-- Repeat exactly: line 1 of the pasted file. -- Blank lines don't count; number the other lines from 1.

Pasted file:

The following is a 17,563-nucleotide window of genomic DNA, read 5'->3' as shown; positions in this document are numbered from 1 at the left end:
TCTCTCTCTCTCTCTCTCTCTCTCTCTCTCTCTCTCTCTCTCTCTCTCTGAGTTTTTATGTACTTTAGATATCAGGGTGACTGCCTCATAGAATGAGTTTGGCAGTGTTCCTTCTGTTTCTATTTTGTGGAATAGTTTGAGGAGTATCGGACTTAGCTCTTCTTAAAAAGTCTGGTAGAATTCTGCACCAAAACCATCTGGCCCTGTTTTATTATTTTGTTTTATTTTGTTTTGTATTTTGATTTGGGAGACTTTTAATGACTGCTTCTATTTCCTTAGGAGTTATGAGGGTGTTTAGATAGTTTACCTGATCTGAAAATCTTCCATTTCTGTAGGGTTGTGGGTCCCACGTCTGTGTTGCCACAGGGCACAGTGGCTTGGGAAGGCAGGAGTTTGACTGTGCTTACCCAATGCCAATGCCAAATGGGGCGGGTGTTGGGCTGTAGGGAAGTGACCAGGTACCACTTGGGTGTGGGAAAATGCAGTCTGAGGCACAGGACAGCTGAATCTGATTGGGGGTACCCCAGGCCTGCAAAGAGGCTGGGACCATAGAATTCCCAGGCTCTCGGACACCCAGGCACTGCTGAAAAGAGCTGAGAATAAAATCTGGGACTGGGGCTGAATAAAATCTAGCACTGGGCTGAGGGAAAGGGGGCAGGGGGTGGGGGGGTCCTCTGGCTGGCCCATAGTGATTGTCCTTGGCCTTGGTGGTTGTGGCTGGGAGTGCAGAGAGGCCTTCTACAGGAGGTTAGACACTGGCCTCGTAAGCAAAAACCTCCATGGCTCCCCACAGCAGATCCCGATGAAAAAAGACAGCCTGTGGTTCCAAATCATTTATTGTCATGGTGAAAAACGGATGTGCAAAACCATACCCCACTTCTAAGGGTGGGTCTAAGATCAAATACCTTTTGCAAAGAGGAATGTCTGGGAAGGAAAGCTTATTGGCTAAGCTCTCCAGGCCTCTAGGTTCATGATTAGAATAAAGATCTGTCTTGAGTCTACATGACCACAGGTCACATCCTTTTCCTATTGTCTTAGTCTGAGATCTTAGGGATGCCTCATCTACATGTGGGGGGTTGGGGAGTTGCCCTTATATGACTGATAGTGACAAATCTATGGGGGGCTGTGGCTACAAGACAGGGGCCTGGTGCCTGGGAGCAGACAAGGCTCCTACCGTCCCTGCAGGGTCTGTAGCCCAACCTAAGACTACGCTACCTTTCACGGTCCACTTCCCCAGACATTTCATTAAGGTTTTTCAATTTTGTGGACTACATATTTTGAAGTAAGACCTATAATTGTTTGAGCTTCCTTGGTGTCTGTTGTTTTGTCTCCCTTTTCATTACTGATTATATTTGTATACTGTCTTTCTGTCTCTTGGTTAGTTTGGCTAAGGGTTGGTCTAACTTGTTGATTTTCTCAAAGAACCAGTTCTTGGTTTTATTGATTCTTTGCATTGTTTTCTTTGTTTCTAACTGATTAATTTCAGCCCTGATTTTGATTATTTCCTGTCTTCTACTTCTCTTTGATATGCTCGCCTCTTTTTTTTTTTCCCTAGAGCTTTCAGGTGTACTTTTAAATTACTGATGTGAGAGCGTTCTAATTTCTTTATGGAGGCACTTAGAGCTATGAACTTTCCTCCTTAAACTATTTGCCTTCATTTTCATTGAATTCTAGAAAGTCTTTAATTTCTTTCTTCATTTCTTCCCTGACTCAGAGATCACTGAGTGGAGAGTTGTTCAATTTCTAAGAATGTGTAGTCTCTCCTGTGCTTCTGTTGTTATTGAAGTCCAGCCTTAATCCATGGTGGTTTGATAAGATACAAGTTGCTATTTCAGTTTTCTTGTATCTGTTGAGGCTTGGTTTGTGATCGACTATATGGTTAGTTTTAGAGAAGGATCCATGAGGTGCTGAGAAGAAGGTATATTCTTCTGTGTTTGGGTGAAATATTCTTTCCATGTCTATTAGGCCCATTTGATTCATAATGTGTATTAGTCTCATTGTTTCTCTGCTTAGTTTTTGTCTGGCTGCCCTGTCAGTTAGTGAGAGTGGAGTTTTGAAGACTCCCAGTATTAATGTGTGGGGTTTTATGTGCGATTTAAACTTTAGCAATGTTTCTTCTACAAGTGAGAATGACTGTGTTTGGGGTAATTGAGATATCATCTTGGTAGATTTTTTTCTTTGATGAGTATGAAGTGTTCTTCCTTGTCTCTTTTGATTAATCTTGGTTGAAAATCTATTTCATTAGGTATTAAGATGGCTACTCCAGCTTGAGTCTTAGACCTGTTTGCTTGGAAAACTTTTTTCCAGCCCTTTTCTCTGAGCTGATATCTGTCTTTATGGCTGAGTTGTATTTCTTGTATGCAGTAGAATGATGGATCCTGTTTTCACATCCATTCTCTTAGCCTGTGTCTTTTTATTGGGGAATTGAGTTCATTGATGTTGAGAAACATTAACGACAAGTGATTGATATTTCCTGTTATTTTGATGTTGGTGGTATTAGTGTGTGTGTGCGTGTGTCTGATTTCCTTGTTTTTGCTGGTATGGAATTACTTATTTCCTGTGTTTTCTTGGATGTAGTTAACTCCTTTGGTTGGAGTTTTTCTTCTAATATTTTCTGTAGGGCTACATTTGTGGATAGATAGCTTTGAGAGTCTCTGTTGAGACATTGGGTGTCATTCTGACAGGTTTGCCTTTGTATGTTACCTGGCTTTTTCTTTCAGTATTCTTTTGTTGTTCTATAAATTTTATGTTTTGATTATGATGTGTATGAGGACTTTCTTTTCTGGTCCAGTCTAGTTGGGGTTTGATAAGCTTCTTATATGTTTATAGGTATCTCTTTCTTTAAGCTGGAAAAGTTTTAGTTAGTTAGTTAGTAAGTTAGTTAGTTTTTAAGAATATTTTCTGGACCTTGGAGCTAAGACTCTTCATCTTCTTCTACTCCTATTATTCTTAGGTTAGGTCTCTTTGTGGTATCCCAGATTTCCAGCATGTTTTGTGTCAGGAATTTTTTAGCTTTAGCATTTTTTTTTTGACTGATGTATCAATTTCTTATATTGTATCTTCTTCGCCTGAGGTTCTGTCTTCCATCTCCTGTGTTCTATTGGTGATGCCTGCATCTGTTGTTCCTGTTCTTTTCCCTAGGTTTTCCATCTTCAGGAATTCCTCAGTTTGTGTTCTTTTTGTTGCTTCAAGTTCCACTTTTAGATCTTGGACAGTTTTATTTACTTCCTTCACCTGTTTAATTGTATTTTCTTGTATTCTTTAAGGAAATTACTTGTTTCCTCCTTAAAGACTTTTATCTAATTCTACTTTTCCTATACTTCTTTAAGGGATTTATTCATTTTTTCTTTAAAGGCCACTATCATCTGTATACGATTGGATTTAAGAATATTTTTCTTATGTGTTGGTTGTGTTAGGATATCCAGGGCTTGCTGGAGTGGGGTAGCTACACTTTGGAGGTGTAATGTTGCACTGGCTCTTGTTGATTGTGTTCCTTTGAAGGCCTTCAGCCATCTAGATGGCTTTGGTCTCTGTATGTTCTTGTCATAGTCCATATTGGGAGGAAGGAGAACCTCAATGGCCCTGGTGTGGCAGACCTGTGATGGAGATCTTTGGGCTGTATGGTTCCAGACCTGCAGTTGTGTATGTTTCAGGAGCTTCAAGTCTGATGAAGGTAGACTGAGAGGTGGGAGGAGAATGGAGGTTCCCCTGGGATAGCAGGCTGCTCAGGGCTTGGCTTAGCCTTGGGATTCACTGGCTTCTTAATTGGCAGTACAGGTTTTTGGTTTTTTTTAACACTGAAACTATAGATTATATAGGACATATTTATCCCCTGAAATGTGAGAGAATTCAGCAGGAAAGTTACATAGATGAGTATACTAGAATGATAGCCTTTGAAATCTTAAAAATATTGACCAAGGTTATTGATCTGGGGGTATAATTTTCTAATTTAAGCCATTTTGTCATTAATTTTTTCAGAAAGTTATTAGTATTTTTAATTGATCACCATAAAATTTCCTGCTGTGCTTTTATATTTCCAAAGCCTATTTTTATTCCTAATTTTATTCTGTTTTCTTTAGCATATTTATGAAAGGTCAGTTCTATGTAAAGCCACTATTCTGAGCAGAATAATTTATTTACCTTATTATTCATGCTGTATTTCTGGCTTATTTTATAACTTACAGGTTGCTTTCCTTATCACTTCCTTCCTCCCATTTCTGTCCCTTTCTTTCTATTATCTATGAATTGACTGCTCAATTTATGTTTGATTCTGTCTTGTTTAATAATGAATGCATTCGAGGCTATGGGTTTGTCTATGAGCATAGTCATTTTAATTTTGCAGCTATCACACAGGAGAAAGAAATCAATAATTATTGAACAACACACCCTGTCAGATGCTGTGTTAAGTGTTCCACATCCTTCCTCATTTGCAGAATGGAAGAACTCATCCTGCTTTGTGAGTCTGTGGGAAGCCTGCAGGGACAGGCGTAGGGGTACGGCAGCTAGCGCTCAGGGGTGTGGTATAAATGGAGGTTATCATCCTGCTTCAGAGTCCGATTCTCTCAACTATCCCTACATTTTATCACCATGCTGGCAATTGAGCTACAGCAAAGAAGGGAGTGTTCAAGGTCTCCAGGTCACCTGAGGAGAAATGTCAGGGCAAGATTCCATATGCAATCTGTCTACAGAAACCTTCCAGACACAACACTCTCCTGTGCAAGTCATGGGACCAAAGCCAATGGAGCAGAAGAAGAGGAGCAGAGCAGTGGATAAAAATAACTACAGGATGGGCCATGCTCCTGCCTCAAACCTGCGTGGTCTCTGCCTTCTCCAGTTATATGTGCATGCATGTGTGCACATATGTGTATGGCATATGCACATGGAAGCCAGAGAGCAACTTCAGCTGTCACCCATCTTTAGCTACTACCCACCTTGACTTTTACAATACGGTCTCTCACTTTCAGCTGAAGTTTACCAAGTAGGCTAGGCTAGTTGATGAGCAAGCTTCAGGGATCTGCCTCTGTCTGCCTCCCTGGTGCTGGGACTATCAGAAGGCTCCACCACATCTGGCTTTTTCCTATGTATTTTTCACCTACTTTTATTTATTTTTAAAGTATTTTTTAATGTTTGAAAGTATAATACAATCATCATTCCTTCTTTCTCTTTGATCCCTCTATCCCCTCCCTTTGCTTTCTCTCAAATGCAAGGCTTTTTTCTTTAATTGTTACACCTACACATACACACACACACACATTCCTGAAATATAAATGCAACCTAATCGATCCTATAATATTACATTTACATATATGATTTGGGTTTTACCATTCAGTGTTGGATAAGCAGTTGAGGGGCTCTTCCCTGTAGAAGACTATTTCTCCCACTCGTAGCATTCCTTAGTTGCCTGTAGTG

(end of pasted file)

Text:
The following is a 17,563-nucleotide window of genomic DNA, read 5'->3' as shown; positions in this document are numbered from 1 at the left end: